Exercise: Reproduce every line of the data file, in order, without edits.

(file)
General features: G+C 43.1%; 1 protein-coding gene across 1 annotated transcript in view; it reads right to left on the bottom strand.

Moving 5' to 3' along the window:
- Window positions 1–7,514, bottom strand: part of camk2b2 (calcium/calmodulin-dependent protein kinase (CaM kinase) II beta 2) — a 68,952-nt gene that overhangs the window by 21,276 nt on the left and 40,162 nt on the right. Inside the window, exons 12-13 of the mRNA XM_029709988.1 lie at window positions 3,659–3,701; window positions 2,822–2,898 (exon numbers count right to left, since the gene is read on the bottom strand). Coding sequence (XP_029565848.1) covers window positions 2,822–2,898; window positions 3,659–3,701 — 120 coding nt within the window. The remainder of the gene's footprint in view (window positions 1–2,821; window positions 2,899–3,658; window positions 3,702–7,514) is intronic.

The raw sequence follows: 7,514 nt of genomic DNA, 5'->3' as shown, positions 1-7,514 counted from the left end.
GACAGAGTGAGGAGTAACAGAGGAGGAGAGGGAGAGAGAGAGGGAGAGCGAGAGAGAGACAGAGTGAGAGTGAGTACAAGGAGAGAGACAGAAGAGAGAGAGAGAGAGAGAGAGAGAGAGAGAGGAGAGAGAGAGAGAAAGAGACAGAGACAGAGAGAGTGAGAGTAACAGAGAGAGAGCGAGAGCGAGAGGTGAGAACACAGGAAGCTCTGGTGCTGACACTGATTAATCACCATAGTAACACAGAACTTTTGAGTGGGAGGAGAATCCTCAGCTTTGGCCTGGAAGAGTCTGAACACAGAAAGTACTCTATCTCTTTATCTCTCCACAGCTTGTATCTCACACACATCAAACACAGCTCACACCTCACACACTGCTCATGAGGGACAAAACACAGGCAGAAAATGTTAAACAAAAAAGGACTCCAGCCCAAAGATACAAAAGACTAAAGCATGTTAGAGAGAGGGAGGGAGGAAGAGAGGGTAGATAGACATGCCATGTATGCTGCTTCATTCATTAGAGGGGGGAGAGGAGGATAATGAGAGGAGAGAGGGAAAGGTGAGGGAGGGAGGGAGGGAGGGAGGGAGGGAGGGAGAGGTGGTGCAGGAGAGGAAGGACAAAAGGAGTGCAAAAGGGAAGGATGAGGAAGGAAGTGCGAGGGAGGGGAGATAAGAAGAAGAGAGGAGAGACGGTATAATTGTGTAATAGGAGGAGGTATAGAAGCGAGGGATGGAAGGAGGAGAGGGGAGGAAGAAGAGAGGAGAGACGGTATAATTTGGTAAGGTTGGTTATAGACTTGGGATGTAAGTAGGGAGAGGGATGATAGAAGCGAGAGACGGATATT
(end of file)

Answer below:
General features: G+C 43.1%; 1 protein-coding gene across 1 annotated transcript in view; it reads right to left on the bottom strand.

Moving 5' to 3' along the window:
- Window positions 1–7,514, bottom strand: part of camk2b2 (calcium/calmodulin-dependent protein kinase (CaM kinase) II beta 2) — a 68,952-nt gene that overhangs the window by 21,276 nt on the left and 40,162 nt on the right. Inside the window, exons 12-13 of the mRNA XM_029709988.1 lie at window positions 3,659–3,701; window positions 2,822–2,898 (exon numbers count right to left, since the gene is read on the bottom strand). Coding sequence (XP_029565848.1) covers window positions 2,822–2,898; window positions 3,659–3,701 — 120 coding nt within the window. The remainder of the gene's footprint in view (window positions 1–2,821; window positions 2,899–3,658; window positions 3,702–7,514) is intronic.

The raw sequence follows: 7,514 nt of genomic DNA, 5'->3' as shown, positions 1-7,514 counted from the left end.
GACAGAGTGAGGAGTAACAGAGGAGGAGAGGGAGAGAGAGAGGGAGAGCGAGAGAGAGACAGAGTGAGAGTGAGTACAAGGAGAGAGACAGAAGAGAGAGAGAGAGAGAGAGAGAGAGAGAGAGGAGAGAGAGAGAGAAAGAGACAGAGACAGAGAGAGTGAGAGTAACAGAGAGAGAGCGAGAGCGAGAGGTGAGAACACAGGAAGCTCTGGTGCTGACACTGATTAATCACCATAGTAACACAGAACTTTTGAGTGGGAGGAGAATCCTCAGCTTTGGCCTGGAAGAGTCTGAACACAGAAAGTACTCTATCTCTTTATCTCTCCACAGCTTGTATCTCACACACATCAAACACAGCTCACACCTCACACACTGCTCATGAGGGACAAAACACAGGCAGAAAATGTTAAACAAAAAAGGACTCCAGCCCAAAGATACAAAAGACTAAAGCATGTTAGAGAGAGGGAGGGAGGAAGAGAGGGTAGATAGACATGCCATGTATGCTGCTTCATTCATTAGAGGGGGGAGAGGAGGATAATGAGAGGAGAGAGGGAAAGGTGAGGGAGGGAGGGAGGGAGGGAGGGAGGGAGGGAGAGGTGGTGCAGGAGAGGAAGGACAAAAGGAGTGCAAAAGGGAAGGATGAGGAAGGAAGTGCGAGGGAGGGGAGATAAGAAGAAGAGAGGAGAGACGGTATAATTGTGTAATAGGAGGAGGTATAGAAGCGAGGGATGGAAGGAGGAGAGGGGAGGAAGAAGAGAGGAGAGACGGTATAATTTGGTAAGGTTGGTTATAGACTTGGGATGTAAGTAGGGAGAGGGATGATAGAAGCGAGAGACGGATATT